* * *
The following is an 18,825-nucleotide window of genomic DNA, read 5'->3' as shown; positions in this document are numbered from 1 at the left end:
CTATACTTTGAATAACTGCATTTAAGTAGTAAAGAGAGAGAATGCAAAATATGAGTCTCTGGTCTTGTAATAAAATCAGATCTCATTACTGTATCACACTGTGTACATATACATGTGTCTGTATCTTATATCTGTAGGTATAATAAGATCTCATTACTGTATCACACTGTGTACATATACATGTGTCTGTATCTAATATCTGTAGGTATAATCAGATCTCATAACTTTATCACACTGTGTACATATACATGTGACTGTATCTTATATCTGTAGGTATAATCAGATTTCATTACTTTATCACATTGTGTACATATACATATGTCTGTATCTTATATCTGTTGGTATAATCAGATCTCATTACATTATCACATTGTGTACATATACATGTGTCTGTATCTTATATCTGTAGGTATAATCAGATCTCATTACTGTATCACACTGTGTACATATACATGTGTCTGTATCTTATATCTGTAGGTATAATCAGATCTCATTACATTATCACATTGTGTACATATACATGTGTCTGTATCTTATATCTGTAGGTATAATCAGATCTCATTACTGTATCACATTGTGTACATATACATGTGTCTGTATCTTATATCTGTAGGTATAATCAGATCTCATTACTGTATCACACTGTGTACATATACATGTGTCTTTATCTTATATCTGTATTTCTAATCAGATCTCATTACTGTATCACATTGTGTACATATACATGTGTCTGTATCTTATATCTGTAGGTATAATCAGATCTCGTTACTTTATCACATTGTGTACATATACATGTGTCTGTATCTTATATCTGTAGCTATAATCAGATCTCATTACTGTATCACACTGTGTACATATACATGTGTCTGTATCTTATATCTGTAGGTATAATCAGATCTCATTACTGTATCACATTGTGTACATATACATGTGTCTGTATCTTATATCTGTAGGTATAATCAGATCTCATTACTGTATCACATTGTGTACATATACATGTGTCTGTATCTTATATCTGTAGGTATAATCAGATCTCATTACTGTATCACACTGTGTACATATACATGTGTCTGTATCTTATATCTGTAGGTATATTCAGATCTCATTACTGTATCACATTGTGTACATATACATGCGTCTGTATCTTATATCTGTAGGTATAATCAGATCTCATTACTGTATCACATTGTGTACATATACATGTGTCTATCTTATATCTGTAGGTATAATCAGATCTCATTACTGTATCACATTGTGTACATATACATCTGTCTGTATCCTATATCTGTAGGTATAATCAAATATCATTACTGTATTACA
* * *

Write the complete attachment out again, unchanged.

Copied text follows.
The following is an 18,825-nucleotide window of genomic DNA, read 5'->3' as shown; positions in this document are numbered from 1 at the left end:
CTATACTTTGAATAACTGCATTTAAGTAGTAAAGAGAGAGAATGCAAAATATGAGTCTCTGGTCTTGTAATAAAATCAGATCTCATTACTGTATCACACTGTGTACATATACATGTGTCTGTATCTTATATCTGTAGGTATAATAAGATCTCATTACTGTATCACACTGTGTACATATACATGTGTCTGTATCTAATATCTGTAGGTATAATCAGATCTCATAACTTTATCACACTGTGTACATATACATGTGACTGTATCTTATATCTGTAGGTATAATCAGATTTCATTACTTTATCACATTGTGTACATATACATATGTCTGTATCTTATATCTGTTGGTATAATCAGATCTCATTACATTATCACATTGTGTACATATACATGTGTCTGTATCTTATATCTGTAGGTATAATCAGATCTCATTACTGTATCACACTGTGTACATATACATGTGTCTGTATCTTATATCTGTAGGTATAATCAGATCTCATTACATTATCACATTGTGTACATATACATGTGTCTGTATCTTATATCTGTAGGTATAATCAGATCTCATTACTGTATCACATTGTGTACATATACATGTGTCTGTATCTTATATCTGTAGGTATAATCAGATCTCATTACTGTATCACACTGTGTACATATACATGTGTCTTTATCTTATATCTGTATTTCTAATCAGATCTCATTACTGTATCACATTGTGTACATATACATGTGTCTGTATCTTATATCTGTAGGTATAATCAGATCTCGTTACTTTATCACATTGTGTACATATACATGTGTCTGTATCTTATATCTGTAGCTATAATCAGATCTCATTACTGTATCACACTGTGTACATATACATGTGTCTGTATCTTATATCTGTAGGTATAATCAGATCTCATTACTGTATCACATTGTGTACATATACATGTGTCTGTATCTTATATCTGTAGGTATAATCAGATCTCATTACTGTATCACATTGTGTACATATACATGTGTCTGTATCTTATATCTGTAGGTATAATCAGATCTCATTACTGTATCACACTGTGTACATATACATGTGTCTGTATCTTATATCTGTAGGTATATTCAGATCTCATTACTGTATCACATTGTGTACATATACATGCGTCTGTATCTTATATCTGTAGGTATAATCAGATCTCATTACTGTATCACATTGTGTACATATACATGTGTCTATCTTATATCTGTAGGTATAATCAGATCTCATTACTGTATCACATTGTGTACATATACATCTGTCTGTATCCTATATCTGTAGGTATAATCAAATATCATTACTGTATTACA